Reviewed in Australia on 16 July 2015
I have to say, when I saw this book listed, I forget where, I thought it might not be all that much, but it was at hand, so I picked it up. Oh. My. God. I could not have been more wrong, or more happy to be so.
“Tinker”, and the follow-up, “Wolf Who Rules” are extraordinary. The concept of science as the foundation of magic is one I have always wished someone would write about – and Spencer does it in a believable, extremely well developed, and well written manner. I picked up the book for an ‘easy’ read, and within a few pages was totally hooked.
Admittedly, I am a sucker for BOTH fantasy and science books. The “multiverse” and “bubble universe” studies, as well as the whole concept of quantum physics, fascinates me. No, I am not a scientist, never got to learn, but I can still read about it, right? Many authors use alternate universes to base their stories. Spencer takes it further, placing her stories in a possible future, where layers of universes flow-through to a possible future Earth we all recognize. And set in Pittsburgh, no less? Ok, you write about the city you know, and even though I laughed when I read where it was set (who would think Pittsburgh for a land of fairie?) Spencer really makes you feel like you are there, walking the streets of Pittsburgh, that you know the people she writes about. And she makes you really care about them.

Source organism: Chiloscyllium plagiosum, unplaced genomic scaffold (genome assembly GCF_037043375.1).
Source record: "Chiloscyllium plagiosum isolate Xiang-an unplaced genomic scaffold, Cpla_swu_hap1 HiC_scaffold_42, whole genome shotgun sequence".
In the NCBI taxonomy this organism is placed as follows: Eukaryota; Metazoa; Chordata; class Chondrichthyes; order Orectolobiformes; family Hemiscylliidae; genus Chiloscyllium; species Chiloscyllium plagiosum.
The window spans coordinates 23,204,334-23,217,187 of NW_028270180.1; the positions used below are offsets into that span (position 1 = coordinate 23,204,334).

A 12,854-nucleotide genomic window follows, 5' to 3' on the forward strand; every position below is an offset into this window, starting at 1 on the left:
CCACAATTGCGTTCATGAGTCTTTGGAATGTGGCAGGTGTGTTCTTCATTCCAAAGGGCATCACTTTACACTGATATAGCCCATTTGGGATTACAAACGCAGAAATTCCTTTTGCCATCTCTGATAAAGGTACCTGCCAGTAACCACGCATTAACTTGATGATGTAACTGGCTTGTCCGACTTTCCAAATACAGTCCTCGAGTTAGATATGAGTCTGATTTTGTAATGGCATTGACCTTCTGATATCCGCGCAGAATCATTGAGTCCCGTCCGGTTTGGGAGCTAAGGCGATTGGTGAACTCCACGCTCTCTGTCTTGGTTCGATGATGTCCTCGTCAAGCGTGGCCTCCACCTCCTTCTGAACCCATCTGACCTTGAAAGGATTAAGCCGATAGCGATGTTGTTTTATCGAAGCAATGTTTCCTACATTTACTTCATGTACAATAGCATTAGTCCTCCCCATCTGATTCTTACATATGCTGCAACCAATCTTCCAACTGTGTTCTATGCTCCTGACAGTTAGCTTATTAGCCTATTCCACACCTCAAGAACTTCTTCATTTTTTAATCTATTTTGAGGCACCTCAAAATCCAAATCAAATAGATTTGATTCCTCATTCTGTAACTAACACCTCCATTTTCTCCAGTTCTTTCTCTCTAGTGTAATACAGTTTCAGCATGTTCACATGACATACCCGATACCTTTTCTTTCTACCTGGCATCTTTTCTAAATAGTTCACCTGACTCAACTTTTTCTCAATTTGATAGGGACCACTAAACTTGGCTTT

Tinker is fascinating. In a way genetically engineered to become the creature of her grandfather’s dreams, she is a genius at mathematics and mechanics in a Pittsburgh moved to a land of magic. Good hearted, down-to-earth, intelligent, and smart as a whip, she is a perfectly realized character, with enough confidence in herself to be strong, and yet not a total screaming bitch as some authors like their heroines to be. She knows that she is not always right, is often unsure of herself, but still takes care of business, taking care of the people who depend on her for their safety and their own. She takes physical change, pain, and uncertainty and becomes the stronger for it. She never gives up who she is – amazing given the situations she finds herself thrown into with no preparation, no training, and socialization to the laws and goals of the group she suddenly finds herself a part of. Kudos, Ms. Spencer, for a beautifully developed group of characters, firmly based in both fantasy, and reality!
Tinker’s grasp of technology, as well as her grasp of magic theory and the integration between the two makes this a fascinating new meld of my two favorite fields. Thank you, Ms. Spencer, for writing wonderful characters!!!!!